Josue just pointed out that our hair continuing to grow is a trait we share with lambs. This could possibly be due to a mutation – I don't know. Regardless, is it evidence that we're closely related to sheep?

Human and ape genes are no where near as similar as evolutionists herald them to be but I know we are more like chimps than other animals. Maybe that particular part of our genome is simply more prone to failure. Do you remember the old TVs that had knobs to change the channels? Do you recall all the times you saw people with TV knobs broken off so they had to change channels with a pair of pliers? Even DESIGNED parts can be prone to failure.

Thanks for your comments as always! God bless!!

RKBentley

Steven J. said...

To turn a hairless reptile into a hairy mammal, you have to add hair!

Hair is a modification of scales; the detailed similarities in how they are formed are a staple of biology texts. Hair isn't "added" to some organism that had nothing that could be modified to make hair. More generally, a ball of undifferentiated cells is a modification of a single cell (daughter cells simply stay attached rather than separating). Skin is a modification (or, as we see it in common land animals, multiple successive modifications) of the outermost layer of cells. Bones are a modification of muscle tissue, theorized to originally be a means of storing calcium. Tissues in general are a modification of originally undifferentiated cells, or of other tissues into multiple tissue types.

Note carefully that I never said evolution couldn't account for it – I said that descent with modification doesn't predict it.

The theory doesn't predict today's price of gold, either -- or even that anyone will care what the price of gold is. There are myriad things that the theory doesn't predict, and myriad other things that it does.

Maybe that particular part of our genome is simply more prone to failure.

Unlikely. The equivalent gene in most mammals seems to be transmitted reliably. Presumably, every species produces an occasional mutant whose GULO gene is disabled -- which would kill the organism in short order, normally. GULO pseudogenes are found in species that eat a lot of fruit and so don't need to be able to make their own vitamin C. Guinea pigs have a GULO pseudogene, but it's disabled by a different mutation from the one in apes and old world monkeys. It's the identical method of disabling the gene, in supposedly unrelated ape, human, and monkey "kinds," that is the tell-tale evidence of common ancestry.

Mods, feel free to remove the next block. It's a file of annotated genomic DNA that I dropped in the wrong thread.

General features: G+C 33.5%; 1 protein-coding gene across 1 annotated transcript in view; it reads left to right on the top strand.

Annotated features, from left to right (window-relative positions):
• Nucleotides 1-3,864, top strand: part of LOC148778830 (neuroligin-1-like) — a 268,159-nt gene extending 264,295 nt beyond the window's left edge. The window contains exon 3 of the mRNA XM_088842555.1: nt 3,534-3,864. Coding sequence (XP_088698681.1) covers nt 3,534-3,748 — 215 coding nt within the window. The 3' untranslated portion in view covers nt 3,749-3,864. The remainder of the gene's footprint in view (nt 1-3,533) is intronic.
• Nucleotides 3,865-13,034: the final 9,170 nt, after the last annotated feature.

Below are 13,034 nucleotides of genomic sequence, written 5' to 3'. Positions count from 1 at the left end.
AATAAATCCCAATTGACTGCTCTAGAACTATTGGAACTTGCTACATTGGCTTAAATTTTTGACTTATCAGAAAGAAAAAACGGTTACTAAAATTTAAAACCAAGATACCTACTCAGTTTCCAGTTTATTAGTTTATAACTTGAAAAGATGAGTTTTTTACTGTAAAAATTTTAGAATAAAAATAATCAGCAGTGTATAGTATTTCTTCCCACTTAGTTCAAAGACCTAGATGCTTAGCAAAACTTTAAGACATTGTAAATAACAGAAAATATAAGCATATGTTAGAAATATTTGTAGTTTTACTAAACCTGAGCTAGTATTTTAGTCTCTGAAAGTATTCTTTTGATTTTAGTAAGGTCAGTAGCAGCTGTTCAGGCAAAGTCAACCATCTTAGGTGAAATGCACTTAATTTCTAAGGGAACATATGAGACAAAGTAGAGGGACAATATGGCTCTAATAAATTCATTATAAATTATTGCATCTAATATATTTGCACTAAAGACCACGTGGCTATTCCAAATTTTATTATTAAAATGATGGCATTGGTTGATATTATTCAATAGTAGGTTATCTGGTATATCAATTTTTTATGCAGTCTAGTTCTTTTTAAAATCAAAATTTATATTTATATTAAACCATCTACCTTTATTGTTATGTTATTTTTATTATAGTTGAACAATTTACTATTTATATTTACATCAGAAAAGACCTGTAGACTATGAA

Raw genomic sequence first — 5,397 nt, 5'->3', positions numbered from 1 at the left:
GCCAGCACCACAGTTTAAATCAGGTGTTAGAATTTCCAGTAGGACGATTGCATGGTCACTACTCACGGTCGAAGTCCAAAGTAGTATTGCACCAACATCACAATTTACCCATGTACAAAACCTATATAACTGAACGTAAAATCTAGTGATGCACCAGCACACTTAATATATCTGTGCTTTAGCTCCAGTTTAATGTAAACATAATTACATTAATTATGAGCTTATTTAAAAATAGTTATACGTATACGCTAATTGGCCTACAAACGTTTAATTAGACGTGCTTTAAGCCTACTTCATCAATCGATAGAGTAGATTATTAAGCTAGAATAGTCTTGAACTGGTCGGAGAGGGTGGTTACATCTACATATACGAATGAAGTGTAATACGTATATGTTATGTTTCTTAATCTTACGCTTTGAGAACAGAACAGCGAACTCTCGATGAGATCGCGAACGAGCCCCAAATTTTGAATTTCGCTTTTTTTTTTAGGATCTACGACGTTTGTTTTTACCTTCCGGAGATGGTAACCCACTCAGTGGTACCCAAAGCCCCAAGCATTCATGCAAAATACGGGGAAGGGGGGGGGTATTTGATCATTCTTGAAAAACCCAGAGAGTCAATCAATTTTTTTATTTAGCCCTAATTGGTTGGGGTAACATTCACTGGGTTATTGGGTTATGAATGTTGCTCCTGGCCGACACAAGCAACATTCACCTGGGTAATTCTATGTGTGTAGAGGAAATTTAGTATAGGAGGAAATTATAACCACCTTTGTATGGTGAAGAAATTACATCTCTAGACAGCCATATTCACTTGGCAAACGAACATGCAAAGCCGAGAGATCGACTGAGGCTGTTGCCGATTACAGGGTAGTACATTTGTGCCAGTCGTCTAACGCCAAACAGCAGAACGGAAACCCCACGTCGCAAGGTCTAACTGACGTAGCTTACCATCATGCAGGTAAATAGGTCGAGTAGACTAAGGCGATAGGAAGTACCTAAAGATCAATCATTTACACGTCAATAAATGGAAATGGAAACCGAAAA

This could possibly be due to a mutation – I don't know. Regardless, is it evidence that we're closely related to sheep?

You surely know the analogy: shared right answers on a multiple-choice quiz prove nothing; maybe both students are smart. A single shared error proves little or nothing: perhaps there's a common way to get the problem wrong. But a pattern of multiple shared errors is damning. On an essay test, even identical right answers look suspicious, since there would be multiple possible ways of phrasing a right answer (note the analogy to the multiple ways of disabling a gene to produce a pseudogene). So even if it turned out to be the same mutation in Ovis and Homo, if it's only one similarity, it might be sheer coincidence. The overall consistent pattern of shared similarities matters.

RKBentley said...

Steven J,

1) Are leaves modified hair? Is bark modified scales? According to your theory ALL biodiversity shares a common ancestor – that includes flora and fauna. So the cells that you say modified through descent to form skin, hair, scales, and bones must necessarily have also modified differently to form leaves, nuts, bark, and wood in plants. Flowering blooms are unique to plants. Hair is unique to mammals. It's laughable to expect anyone to believe the two are homologous yet evolutionists have no choice but to make that laughable claim.

2) If evolution predicted the price of gold with the same precision as it predicted anything else, I would feel safer burying my money in a mason jar in the backyard. But that is not my point. I hear constantly how successful theories should make predictions. Failed predictions are evidence against the theory. Is evolution a good theory or not? Do you remember just a couple of months back when I pointed out how evolutionists use the near universal of appearance of 7 cervical vertebrae in mammals as evidence of common descent? The common trait might be explained by shared ancestry but it's not a prediction of it because a similar phenomenon doesn't appear in other classes of animals. So your theory doesn't really explain why only mammals have a common number of neck bones nor does it necessarily predict it. Likewise, you say we have certain features in common with chimps because of shared ancestry; Yet, in the case of our hair patterns, we grow hair in exactly the opposite places that chimps grow hair. So similarity between our species is cited as evidence for evolution but stark differences aren't evidence against your theory? Can you at least see why I say your theory isn't really predicting anything?

Thanks for your comments. God bless!!

RKBentley